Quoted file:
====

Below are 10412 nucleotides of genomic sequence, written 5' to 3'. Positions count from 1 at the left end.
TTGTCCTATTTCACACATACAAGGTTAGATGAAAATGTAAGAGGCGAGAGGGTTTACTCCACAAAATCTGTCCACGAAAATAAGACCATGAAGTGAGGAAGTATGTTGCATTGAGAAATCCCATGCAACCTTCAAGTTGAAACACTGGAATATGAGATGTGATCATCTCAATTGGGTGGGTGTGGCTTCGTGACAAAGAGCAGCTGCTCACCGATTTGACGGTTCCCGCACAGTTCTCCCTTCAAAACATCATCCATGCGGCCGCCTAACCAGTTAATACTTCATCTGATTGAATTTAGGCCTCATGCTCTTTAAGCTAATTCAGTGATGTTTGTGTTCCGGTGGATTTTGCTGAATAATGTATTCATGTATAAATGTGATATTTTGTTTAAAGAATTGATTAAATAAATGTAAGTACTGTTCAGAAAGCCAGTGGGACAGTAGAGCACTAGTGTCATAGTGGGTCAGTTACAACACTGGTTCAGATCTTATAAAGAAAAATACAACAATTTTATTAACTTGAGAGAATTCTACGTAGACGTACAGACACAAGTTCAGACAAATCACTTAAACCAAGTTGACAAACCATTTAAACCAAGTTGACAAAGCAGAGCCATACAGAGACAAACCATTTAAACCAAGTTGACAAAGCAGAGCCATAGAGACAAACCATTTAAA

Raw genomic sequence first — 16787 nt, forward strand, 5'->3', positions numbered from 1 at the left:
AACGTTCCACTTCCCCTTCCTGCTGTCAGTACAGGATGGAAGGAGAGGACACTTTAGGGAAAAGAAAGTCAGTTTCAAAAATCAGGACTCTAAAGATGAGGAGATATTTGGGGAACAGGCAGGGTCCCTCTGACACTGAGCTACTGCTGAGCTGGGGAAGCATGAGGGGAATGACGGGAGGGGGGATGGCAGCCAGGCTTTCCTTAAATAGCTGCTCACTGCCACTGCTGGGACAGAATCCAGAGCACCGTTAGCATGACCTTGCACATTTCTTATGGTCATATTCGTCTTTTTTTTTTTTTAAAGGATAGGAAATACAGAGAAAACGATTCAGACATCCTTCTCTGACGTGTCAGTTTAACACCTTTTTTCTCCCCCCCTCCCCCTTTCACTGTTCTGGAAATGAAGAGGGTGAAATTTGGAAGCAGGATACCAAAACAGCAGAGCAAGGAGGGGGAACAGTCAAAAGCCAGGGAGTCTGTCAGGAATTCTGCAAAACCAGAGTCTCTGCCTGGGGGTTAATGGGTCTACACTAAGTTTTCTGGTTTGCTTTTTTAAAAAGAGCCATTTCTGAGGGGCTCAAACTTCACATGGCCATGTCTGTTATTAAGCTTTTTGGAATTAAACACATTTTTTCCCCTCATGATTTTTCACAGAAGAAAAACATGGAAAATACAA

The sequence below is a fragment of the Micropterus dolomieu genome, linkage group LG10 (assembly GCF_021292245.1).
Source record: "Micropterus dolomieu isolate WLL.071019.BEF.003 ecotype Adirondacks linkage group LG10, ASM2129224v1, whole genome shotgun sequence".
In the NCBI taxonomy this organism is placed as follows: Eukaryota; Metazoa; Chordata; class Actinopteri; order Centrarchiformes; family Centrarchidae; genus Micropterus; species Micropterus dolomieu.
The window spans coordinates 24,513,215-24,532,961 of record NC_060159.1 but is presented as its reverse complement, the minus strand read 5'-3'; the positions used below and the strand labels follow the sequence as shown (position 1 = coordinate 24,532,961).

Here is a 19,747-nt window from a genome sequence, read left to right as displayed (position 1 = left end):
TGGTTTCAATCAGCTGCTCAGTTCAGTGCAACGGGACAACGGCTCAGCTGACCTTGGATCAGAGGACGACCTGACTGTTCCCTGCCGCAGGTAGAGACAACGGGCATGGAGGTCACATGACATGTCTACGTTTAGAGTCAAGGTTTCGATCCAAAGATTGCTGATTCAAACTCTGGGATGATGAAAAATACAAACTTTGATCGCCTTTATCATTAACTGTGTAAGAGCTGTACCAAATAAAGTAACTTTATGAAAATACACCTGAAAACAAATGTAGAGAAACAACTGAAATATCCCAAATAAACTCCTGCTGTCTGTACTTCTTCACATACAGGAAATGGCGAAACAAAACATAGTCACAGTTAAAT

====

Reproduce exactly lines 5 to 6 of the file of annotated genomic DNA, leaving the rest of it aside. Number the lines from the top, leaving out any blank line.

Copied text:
The sequence below is a fragment of the Micropterus dolomieu genome, linkage group LG10 (assembly GCF_021292245.1).
Source record: "Micropterus dolomieu isolate WLL.071019.BEF.003 ecotype Adirondacks linkage group LG10, ASM2129224v1, whole genome shotgun sequence".